The Old Car

Happy discoveries in the ‘what if’ of exploration.  One day my wife, daughter and I were heading back up to Ruidoso from the Tularosa basin and I took a side detour.  There is a prominent peak along the highway called Round Mountain.  Round Mountain is the site of a battle in 1868 between US cavalry soldiers from nearby Fort Stanton and the Mescalero Apache indians of the area.
A dirt road runs past the mountain, follows the path of the Tularosa creek and ultimately ends up in Nogal canyon near Bent.  I had been on that road in the past and wanted to take it again that day to see if there was anything new of interest to photograph.  Not long after rounding the mountain there was a sign indicating that the road was closed ahead.  I drove on undeterred, but my wife was immediately in favor of turning back.  What was the purpose of continuing on if the road was closed?  “Maybe it’s not really closed,” I said “maybe we can get through.”  To that notion they both laughed and teased me.  Sure enough, the road was under repair from damage caused by recent rains and there was a large earth mover parked in the middle of the road to discourage people like me from attempting to continue on.
I accepted defeat as it were and turned around to head back from whence we came, and just then I spotted this old yellow car sitting up the side of a hill in among the brush and cactus.  So I stopped and got out with my iPhone and climbed up to work around it and see what I could come up with for a good composition.  And this is what I came back to the car with.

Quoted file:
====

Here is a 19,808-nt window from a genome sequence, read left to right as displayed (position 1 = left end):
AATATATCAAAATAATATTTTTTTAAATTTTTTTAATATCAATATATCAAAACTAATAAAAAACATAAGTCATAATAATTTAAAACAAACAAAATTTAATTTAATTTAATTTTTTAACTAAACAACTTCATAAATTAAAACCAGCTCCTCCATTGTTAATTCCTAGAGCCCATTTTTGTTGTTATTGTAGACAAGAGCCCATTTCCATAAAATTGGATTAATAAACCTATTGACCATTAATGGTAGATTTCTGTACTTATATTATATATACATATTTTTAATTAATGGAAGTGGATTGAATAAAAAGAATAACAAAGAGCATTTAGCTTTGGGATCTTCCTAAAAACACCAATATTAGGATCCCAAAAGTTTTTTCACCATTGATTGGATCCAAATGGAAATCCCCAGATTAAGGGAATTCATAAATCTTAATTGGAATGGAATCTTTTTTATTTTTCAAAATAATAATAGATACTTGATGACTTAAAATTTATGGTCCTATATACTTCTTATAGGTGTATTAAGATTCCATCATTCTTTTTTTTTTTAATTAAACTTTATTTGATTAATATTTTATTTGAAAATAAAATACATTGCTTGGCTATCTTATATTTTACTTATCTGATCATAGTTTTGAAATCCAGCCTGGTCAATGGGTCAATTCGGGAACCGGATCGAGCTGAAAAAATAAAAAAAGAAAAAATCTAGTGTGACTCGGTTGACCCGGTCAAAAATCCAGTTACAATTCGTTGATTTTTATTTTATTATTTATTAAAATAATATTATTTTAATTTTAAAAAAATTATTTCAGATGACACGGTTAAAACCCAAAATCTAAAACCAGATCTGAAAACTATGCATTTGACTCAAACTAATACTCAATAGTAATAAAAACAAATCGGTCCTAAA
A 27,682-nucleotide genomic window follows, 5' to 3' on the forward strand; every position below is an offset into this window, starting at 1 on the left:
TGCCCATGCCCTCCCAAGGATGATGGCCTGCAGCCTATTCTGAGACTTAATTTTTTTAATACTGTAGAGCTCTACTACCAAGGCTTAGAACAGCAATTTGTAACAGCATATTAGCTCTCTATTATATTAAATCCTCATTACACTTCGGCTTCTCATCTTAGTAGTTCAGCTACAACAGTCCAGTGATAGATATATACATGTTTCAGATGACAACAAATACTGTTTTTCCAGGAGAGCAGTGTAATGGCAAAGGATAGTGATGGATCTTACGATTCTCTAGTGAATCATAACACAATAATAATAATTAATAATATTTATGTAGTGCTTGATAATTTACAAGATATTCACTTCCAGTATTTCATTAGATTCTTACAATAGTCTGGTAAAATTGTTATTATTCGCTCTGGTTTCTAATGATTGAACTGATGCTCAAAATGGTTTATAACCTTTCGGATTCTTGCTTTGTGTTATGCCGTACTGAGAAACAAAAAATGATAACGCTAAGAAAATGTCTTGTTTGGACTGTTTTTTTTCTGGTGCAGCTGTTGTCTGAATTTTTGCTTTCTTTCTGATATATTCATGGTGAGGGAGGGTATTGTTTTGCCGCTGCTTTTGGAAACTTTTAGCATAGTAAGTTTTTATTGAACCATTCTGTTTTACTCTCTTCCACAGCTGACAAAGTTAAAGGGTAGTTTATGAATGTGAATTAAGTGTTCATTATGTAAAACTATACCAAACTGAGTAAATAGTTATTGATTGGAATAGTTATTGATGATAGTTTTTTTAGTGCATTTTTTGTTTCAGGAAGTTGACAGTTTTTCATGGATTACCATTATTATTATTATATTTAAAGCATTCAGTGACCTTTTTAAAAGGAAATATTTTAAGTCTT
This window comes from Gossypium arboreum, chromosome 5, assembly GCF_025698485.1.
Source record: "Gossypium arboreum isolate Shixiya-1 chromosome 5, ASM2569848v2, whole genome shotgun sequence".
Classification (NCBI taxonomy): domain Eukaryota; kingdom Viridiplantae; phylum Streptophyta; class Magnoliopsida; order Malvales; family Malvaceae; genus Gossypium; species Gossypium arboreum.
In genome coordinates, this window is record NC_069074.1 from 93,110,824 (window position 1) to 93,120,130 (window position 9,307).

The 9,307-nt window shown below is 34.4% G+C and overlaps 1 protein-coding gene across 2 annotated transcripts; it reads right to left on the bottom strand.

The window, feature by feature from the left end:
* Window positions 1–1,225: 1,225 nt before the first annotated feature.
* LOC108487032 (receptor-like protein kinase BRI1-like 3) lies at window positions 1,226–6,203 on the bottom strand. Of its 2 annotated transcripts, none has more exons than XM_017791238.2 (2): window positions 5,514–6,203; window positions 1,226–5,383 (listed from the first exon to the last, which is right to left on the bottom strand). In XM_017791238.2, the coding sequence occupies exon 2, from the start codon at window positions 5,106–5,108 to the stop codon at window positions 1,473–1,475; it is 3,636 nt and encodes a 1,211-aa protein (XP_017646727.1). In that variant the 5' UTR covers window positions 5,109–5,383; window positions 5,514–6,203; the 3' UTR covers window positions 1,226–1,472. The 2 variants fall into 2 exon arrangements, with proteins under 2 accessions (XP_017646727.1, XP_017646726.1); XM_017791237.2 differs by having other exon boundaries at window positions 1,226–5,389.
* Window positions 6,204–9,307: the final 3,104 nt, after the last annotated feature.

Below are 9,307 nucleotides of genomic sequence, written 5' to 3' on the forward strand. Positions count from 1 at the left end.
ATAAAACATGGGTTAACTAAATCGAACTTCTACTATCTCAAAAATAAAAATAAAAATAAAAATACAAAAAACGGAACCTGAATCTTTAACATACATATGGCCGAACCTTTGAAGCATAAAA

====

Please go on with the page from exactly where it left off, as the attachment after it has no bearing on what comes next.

My wife admitted that my little side trip to a dead end had resulted in a great image that would have otherwise gone unseen and my conviction that no side trip is ever a waste was reinforced once again.  I am reminded of something that I read in one of Fred Picker’s newsletters from long ago when I look at this image.  He was remarking how the glint of some piece of trash along the road had captured his eye enough to make him stop and investigate.  In the end, it was nothing of value for a photograph, but while looking that over he turned and was presented with a composition that did indeed warrant setting up his view camera for a shot.  This has happened to me more times than I can recount now, even the trivial act of finding a good place to make a u-turn to go back and investigate something that caught my eye has resulted in a stop that has produced a very satisfying image while the original attention attraction ended up not even warranting a stop.
Don’t discount little happenstances like this.  Heed those urges to go back and take a second look.  You will be rewarded many times over with images that will fill you with gratification.
“It is good to have an end to journey towards; but it is the journey that matters in the end.”  — Ursula K. Le Guin
(Originally published June 16, 2016)

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